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A questionable coaching decision. A missed field goal. A costly interception. And a late-game defensive collapse against one of the most maligned quarterbacks in the NFL.
The Detroit Lions put that batch of ugliness together in another abominable fourth quarter Sunday to blow a 17-point lead and lose their season opener to the Chicago Bears, 27-23, at fanless Ford Field.
Matt Patricia made the questionable coaching decision, opting to try a 55-yard field goal with his team up 10 points and 4:08 to play.
Matt Prater clanged the kick off the right goalpost, giving the Bears the good field position they needed for Mitchell Trubisky to lead a momentum-turning touchdown drive.
Matthew Stafford threw a deflected-ball interception on the ensuing series, and Trubisky followed with a game-winning touchdown pass two plays later to Anthony Miller on a play that he was a near facsimile of one he beat the Lions with last year.
The Lions had a chance to win on their final drive, but rookie running back D’Andre Swift dropped what would have been the go-ahead touchdown on the goal line with 6 seconds to play, and Jaylon Johnson knocked down Stafford’s desperation last pass to Marvin Jones in the end zone.
“We can’t do things that hurt ourselves, which we did in the fourth quarter,” Patricia said. “I mean you can’t win when you do that stuff. It starts with coaching, we’ve got to do a better job of coaching, that’s me. And we’ve got to go execute out on the field as a team.”
Sunday’s not-so-stunning collapse marked the third straight season opener the Lions saw go up in flames under Patricia.
In 2018, they suffered an embarrassing 48-17 loss to the New York Jets after returning an interception for a touchdown on the game’s first play from scrimmage. The loss was so bad that Patricia huddled his team together on its practice field days later to bury a game ball in an effort to move on from the defeat.
Last year, they blew an 18-point fourth-quarter lead in a tie with the Arizona Cardinals, and went on to lose second-half leads six mores times on the season en route to a 3-12-1 record.
“We tied that game in Arizona, but yes it feels similar to that,” wide receiver Danny Amendola said. “We were up, trying to make plays, trying to run some clock out, move the chains, and play good football. It goes to show how close every game here in the NFL is and one mistake here, one mistake there is costly.”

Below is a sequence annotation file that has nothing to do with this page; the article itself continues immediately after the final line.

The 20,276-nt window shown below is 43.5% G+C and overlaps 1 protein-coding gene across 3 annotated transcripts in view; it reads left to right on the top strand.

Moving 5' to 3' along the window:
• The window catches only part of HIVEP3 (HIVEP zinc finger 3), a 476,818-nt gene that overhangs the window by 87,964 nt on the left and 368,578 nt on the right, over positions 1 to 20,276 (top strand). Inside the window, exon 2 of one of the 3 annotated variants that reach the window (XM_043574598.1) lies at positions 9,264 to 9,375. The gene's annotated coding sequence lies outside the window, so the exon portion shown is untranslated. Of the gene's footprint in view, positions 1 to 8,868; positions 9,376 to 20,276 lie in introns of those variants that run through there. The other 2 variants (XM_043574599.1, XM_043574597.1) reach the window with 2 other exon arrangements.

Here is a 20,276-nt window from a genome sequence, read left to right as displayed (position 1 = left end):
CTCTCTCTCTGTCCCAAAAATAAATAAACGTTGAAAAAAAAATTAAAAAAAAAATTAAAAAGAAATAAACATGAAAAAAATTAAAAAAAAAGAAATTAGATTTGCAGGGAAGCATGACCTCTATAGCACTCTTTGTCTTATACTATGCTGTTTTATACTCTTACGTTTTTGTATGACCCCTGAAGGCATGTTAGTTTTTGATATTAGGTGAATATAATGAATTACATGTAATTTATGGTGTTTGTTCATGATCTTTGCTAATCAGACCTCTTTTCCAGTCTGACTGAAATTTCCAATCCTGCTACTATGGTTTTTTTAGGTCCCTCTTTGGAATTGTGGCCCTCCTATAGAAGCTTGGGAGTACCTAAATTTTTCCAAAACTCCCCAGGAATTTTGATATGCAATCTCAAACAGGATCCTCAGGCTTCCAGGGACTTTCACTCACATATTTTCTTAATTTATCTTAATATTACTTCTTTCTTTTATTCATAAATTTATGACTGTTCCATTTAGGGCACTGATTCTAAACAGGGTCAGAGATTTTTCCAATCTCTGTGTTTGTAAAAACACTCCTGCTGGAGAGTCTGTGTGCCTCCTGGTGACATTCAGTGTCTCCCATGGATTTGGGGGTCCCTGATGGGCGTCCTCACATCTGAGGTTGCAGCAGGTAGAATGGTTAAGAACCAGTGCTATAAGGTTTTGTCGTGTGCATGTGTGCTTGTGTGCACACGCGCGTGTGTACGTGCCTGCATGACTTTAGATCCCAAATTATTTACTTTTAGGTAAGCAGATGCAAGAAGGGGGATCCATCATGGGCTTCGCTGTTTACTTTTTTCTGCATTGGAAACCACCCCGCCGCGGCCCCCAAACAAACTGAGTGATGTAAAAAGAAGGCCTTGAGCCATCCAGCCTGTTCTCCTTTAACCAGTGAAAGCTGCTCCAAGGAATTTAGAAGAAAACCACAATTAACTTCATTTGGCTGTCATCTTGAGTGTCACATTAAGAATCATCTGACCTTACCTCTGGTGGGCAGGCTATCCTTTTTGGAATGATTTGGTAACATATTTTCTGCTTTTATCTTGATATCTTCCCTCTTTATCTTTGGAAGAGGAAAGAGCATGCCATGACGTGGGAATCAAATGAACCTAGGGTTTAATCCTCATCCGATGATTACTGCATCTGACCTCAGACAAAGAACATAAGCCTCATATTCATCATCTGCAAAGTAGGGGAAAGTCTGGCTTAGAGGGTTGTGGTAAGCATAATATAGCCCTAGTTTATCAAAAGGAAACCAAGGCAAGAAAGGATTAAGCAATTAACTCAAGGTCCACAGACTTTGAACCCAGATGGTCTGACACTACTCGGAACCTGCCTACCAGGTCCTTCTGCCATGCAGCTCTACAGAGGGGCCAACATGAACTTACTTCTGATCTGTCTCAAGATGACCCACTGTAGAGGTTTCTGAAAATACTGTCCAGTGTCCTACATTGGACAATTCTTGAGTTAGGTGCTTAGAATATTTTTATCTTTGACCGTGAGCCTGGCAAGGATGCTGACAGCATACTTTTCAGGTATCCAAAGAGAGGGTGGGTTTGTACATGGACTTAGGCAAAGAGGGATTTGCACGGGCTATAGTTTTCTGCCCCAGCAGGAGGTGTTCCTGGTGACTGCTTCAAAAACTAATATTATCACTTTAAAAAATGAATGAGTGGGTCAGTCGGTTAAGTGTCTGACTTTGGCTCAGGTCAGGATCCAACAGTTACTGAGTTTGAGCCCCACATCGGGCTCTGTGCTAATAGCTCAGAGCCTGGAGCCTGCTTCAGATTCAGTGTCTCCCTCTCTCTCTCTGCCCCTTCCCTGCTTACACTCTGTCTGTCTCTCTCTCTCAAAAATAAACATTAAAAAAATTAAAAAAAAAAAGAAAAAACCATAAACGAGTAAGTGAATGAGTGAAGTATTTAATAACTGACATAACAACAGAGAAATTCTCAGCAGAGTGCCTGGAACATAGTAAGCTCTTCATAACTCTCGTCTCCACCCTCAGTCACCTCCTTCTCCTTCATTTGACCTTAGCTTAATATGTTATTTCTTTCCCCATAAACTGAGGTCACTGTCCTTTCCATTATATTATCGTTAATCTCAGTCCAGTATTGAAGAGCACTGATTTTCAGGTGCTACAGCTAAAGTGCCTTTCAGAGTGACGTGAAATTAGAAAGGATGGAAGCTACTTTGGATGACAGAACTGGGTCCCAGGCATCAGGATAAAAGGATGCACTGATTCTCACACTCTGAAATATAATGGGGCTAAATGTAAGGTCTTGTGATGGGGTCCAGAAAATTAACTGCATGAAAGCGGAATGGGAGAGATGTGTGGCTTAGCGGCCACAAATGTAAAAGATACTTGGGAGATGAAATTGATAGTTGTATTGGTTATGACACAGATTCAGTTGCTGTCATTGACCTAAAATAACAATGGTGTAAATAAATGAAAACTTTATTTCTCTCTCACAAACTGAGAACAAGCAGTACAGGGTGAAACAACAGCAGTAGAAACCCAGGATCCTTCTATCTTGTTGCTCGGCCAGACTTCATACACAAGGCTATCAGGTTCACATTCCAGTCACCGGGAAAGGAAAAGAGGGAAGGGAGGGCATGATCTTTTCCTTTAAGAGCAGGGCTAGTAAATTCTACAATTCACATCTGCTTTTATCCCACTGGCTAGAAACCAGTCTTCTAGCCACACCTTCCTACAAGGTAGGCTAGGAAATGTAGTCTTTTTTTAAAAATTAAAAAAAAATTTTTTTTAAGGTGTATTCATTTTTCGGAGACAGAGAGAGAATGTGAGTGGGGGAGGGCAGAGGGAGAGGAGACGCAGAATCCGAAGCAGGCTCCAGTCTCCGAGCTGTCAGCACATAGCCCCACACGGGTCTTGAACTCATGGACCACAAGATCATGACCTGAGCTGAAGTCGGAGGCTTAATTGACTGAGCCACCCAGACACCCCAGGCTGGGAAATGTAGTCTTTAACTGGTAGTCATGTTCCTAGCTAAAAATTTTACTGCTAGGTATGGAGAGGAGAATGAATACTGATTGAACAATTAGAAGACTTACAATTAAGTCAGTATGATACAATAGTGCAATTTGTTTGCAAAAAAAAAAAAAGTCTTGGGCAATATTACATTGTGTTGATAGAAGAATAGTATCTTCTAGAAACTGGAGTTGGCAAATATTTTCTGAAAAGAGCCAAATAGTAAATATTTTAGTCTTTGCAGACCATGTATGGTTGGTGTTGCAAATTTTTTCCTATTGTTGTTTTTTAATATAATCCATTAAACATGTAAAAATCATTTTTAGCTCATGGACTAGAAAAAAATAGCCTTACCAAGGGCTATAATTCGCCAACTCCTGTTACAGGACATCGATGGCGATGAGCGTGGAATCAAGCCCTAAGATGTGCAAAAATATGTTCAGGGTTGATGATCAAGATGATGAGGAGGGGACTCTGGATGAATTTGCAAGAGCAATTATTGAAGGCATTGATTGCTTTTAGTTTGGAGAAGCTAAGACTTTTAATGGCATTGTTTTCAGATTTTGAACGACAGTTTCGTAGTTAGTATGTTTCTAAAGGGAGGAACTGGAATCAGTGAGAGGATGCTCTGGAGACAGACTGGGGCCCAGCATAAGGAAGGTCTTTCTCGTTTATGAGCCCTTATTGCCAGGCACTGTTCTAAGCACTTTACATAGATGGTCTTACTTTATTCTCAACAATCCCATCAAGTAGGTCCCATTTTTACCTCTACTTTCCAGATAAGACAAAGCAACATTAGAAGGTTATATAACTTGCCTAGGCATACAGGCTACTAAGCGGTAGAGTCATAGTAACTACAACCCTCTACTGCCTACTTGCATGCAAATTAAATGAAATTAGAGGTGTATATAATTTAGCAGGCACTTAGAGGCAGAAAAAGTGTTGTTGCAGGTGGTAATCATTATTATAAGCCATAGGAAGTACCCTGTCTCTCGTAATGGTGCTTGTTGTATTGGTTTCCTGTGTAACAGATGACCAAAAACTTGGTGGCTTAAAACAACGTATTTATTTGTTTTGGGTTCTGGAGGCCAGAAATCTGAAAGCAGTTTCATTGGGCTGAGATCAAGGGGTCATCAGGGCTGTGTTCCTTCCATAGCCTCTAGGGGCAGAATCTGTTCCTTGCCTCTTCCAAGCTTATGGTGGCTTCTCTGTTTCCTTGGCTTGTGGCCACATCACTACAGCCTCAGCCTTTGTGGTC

The Lions made several mistakes in the final six minutes Sunday.
Stafford took a 9-yard sack on second-and-8 that knocked the Lions out of field goal position, but when Swift picked up 5 yards on the next play, Patricia decided to try and extend his team’s 23-13 lead.
He defended that decision after the game, saying he has “all the confidence in the world” in Prater and pointing out that his defense lost two starting cornerbacks — Justin Coleman and Desmond Trufant — to hamstring injuries earlier in the game.
When a reporter asked whether the Lions were more prone to late-game collapses because of his coaching, Patricia pointed to his success as a defensive coordinator with the New England Patriots, who once won a Super Bowl after Malcolm Butler made a game-saving interception on the goal line.
“I don’t think so,” Patricia bristled. “I think I’ve got probably one of the biggest plays in the fourth quarter in the history of the NFL where I think I did a pretty good job. So I don’t think it’s that. I think we all know what the individual games are. We got to do a better job. We’ve got a team right now that’s different than the previous two years. This team is different, they’re different players and they have a different mindset. We have no excuses, give the Bears credit. They did what they did and they executed and they scored and they won and we didn’t.”
The Bears started their possession after Prater’s missed field goal at their own 45-yard line and marched quickly downfield.
Trubisky, who edged Nick Foles for the starting quarterback job in training camp, completed all five of his pass attempts on the drive for 55 yards.
The Lions ran just three plays on their ensuing drive before Stafford tried to squeeze a pass to Jones that deflected off Johnson’s arm and into the air, where Kyle Fuller grabbed it to give Chicago a first down at the Lions’ 37-yard line.
David Montgomery ran for 5 yards on first down, and after a Jahlani Tavai offsides penalty gave the Bears first-and-10 at the 27, Miller beat Tony Mc down the sideline for a touchdown.
Stafford drove the Lions to the Bears’ 16-yard line on their final possession, and when Swift dropped a would-be touchdown on second-and-10 the whole Chicago sideline let out a sigh of relief.
“What a break,” Bears coach Matt Nagy said. “I mean, I saw that ball on the corner route go right in his hands. And you could see, I think you could feel for a second, the whole sideline for Detroit just start jumping up and down and going crazy. And then it was, they started like grabbing their heads, because they saw him drop it. And then we started cheering.”
Stafford finished 24 of 42 passing for 297 yards, and Adrian Peterson ran for 93 yards on 14 carries in his Lions debut.
Trubisky was 20 of 36 for 243 yards and three touchdowns for the Bears. He’s 4-0 against the Lions the past three seasons, but has struggled against most other teams.
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